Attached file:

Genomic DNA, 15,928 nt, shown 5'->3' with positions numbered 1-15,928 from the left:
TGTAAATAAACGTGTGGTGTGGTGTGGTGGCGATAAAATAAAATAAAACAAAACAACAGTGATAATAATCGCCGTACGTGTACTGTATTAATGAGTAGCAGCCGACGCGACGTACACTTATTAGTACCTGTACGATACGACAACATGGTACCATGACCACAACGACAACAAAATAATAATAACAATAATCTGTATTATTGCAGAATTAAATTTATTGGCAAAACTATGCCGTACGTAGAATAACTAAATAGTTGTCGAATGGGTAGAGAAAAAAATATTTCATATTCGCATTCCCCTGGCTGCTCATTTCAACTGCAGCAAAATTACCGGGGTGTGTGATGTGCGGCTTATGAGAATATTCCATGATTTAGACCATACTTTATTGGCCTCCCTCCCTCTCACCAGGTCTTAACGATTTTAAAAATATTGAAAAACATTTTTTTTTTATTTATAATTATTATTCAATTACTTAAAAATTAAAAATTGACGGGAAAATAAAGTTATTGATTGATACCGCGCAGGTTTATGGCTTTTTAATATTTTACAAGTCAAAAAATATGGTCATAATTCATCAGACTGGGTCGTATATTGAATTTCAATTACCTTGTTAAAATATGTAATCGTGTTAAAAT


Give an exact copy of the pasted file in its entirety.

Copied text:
Genomic DNA, 15,928 nt, shown 5'->3' with positions numbered 1-15,928 from the left:
TGTAAATAAACGTGTGGTGTGGTGTGGTGGCGATAAAATAAAATAAAACAAAACAACAGTGATAATAATCGCCGTACGTGTACTGTATTAATGAGTAGCAGCCGACGCGACGTACACTTATTAGTACCTGTACGATACGACAACATGGTACCATGACCACAACGACAACAAAATAATAATAACAATAATCTGTATTATTGCAGAATTAAATTTATTGGCAAAACTATGCCGTACGTAGAATAACTAAATAGTTGTCGAATGGGTAGAGAAAAAAATATTTCATATTCGCATTCCCCTGGCTGCTCATTTCAACTGCAGCAAAATTACCGGGGTGTGTGATGTGCGGCTTATGAGAATATTCCATGATTTAGACCATACTTTATTGGCCTCCCTCCCTCTCACCAGGTCTTAACGATTTTAAAAATATTGAAAAACATTTTTTTTTTATTTATAATTATTATTCAATTACTTAAAAATTAAAAATTGACGGGAAAATAAAGTTATTGATTGATACCGCGCAGGTTTATGGCTTTTTAATATTTTACAAGTCAAAAAATATGGTCATAATTCATCAGACTGGGTCGTATATTGAATTTCAATTACCTTGTTAAAATATGTAATCGTGTTAAAAT